To Have And To Hold: An Intimate History Of Collectors and Collecting Hardcover
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Most Helpful Customer Reviews on Amazon.com (beta)
Reading through the chapters of this book was a lot like rummaging through a private collectors cabinet of curiosities. The chapter titles alone don't provide direction and only after a few pages does it begin to reveal its treasure. Chapters cover aspects of collecting as diverse as: people who collected experiences with women (Casanova), the collecting of body parts (religious relics), collecting memories, American billionaires who bought up European heritage (JP Morgan, Hearst), collectors of mass-produced items (milk bottles, food wrappers), Princes and Kings such as Rudolf of Hapsburg (17th C) who filled his castle with the worlds greatest collections and slowly went mad, collecting as a madness, as a substitute for love, as a form of autism, as psychology, as crime - and in the end, as a warning to all those who take it too far.
Over and over again ,throughout the book ;we see that no matter how great and extensive a collection is;the owner of the collection must face the reality of death,and the collection of objects must pass on as well.The book is loaded with maxims that apply to all collecting;
Just a couple are;
"In order to take objects out of circulation or to devote oneself to finding useless things,one has to be able to afford the time and resources to do so."
"The most important object of a collection is the next one."
"Whatever we collect,we have to kill."
"Can one be a collector without collecting?"
"Show me your library and I'll tell you who you are."
"Every passion borders on chaos,that of the collector on the chaos of memory."
"Those who own more find dying harder."
Reading this book is somewhat like visiting "The Smithonion";but only having a couple of hours to do so.It is well written,so it is still a pleasure.It is filled with interesting stories,unbelievable pursuits,amazingly addicted people,and something new,interesting and different on every page.
In the last 200 years,collecting has changed so much that it is something that can ,and is, taken up by the "common man" There are no rules and no limits as to what can be collected;and the only limits are time and imagination. Of course,money can be an issue,but not a necessity.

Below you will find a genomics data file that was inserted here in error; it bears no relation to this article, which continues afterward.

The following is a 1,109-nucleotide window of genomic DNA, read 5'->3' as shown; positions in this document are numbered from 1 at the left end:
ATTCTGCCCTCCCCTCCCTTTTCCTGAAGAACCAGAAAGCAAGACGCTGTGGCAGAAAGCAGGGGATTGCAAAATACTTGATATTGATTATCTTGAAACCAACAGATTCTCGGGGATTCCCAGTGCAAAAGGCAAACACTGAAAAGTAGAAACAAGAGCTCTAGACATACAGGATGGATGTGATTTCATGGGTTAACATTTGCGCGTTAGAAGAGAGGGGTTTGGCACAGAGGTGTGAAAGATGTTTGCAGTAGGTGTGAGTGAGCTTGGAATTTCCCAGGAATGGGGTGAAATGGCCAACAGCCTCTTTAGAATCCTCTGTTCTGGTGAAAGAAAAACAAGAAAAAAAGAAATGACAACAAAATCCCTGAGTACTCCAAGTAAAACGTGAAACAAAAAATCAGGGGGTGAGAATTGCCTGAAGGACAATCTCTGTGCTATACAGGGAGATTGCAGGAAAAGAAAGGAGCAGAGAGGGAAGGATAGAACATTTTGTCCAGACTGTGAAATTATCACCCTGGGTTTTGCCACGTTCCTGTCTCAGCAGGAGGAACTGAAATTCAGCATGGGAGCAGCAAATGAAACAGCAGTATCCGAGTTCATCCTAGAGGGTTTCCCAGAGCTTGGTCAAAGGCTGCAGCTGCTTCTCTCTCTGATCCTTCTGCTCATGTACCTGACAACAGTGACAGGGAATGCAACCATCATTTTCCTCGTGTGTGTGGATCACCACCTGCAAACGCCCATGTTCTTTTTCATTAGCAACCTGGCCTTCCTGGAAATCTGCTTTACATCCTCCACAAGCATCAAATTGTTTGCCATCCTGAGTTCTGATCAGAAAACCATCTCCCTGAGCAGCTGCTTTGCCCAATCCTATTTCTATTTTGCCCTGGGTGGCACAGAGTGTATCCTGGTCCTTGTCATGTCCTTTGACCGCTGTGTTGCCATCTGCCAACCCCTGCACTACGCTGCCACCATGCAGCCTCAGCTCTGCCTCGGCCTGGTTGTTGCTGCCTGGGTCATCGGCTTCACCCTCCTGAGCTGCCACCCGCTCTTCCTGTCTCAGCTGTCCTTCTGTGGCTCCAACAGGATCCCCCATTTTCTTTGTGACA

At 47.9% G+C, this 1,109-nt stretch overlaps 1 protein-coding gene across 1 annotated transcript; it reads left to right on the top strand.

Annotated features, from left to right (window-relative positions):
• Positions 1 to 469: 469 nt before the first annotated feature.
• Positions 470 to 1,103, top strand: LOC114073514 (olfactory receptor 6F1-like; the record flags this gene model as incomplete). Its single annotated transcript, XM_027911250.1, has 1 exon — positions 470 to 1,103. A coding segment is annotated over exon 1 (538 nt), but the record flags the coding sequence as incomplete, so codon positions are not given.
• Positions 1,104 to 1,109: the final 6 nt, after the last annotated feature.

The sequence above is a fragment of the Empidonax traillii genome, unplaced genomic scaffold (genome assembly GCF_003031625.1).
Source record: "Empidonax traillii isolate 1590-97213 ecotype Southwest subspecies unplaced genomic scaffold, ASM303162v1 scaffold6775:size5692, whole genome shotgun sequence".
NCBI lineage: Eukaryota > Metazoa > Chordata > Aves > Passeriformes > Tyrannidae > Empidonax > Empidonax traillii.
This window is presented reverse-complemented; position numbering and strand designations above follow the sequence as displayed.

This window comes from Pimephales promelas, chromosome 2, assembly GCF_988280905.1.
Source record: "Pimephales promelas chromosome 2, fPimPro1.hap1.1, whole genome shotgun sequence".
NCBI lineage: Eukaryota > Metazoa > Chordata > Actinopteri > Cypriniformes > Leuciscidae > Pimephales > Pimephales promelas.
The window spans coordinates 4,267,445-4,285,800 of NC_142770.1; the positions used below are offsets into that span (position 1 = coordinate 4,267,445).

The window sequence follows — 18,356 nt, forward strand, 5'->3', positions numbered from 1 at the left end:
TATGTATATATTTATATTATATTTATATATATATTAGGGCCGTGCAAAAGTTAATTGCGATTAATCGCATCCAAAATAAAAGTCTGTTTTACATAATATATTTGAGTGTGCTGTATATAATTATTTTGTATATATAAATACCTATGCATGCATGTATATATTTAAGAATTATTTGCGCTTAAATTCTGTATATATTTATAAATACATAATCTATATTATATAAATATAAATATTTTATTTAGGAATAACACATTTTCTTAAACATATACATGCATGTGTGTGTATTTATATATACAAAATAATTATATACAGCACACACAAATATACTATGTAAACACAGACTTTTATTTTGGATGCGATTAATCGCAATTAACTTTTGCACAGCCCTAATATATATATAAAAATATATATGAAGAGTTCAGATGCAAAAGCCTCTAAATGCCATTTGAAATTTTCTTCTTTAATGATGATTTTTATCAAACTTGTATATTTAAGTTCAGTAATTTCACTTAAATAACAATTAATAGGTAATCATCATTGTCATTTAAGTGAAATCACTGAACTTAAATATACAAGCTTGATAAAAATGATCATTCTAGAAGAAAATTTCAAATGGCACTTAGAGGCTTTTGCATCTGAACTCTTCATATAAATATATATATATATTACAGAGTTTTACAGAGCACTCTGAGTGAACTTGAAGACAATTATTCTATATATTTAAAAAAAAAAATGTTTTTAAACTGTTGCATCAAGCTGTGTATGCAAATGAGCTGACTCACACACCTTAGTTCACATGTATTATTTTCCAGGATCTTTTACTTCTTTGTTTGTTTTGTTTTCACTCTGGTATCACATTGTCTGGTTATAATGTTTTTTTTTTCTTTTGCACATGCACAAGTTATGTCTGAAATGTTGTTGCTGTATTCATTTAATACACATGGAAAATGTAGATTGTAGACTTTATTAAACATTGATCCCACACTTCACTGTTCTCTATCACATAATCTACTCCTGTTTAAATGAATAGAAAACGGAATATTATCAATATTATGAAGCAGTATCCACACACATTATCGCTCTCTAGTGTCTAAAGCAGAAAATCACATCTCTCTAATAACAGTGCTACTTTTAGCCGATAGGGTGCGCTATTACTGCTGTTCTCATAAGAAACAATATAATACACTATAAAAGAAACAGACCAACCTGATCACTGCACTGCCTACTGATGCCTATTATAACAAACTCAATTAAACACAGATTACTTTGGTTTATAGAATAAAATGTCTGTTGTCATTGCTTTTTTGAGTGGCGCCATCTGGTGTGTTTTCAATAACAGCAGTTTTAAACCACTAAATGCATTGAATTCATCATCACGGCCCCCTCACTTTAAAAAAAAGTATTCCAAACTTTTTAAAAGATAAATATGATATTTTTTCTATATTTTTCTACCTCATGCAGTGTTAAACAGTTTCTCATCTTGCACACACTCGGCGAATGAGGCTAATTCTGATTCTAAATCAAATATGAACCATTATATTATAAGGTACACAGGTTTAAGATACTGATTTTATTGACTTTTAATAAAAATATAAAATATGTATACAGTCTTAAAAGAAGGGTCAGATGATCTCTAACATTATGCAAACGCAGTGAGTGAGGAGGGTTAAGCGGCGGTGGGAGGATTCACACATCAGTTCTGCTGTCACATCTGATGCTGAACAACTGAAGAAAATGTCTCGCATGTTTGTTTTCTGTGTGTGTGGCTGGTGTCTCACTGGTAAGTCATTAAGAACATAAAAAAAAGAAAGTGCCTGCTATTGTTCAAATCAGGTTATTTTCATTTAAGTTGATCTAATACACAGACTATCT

One of my favorite books is "Cadallac Jack" by Larry McMurtry,about an antique buyer and collections in the southern United States.It is filled with eccentric collectors.Imagine a collector in Texas who filled his house with bird nests. A great read for any collector.
I have collected several things over the years.Stamps,in my youth.Rocks,Minerals and Fossils,Puzzles,Yo-Yo's,and of course books. I retired at 56,and my "collections" give me endless enjoyment.
I think the thing that is most thoughtful about this book is the question "Can one be a collector without collecting?" Many people build collections such as playing different golf courses,visiting different countries,sport events,etc. I am also an avid Birdwatcher.I have seen 598 different birds in North America. We call that a "life List" and it is as much a personal collection as someone who attempts to the most World Series or any other events. I consdider my Bird Life List just as much of a collection as my other collections.
Blom has also included copious notes that give the reader a wealth of references if he wants to dig deeper into subjects he mentions in the book.
Some of the early chapters are somewhat esoteric.
The author makes an interesting comparison between serious collections (or collectors) and autism - also between immortality and collections. The collection is the persons' view of utopia.
Some good quotes:
Page 139 Collectors refute Gertrude Stein's claim `a rose is a rose is a rose' (Gertrude Stein was herself a collector)
Page 157 The most important object of a collection is the next one
Page 157 Conquest is followed by disillusionment and the necessity for further conquests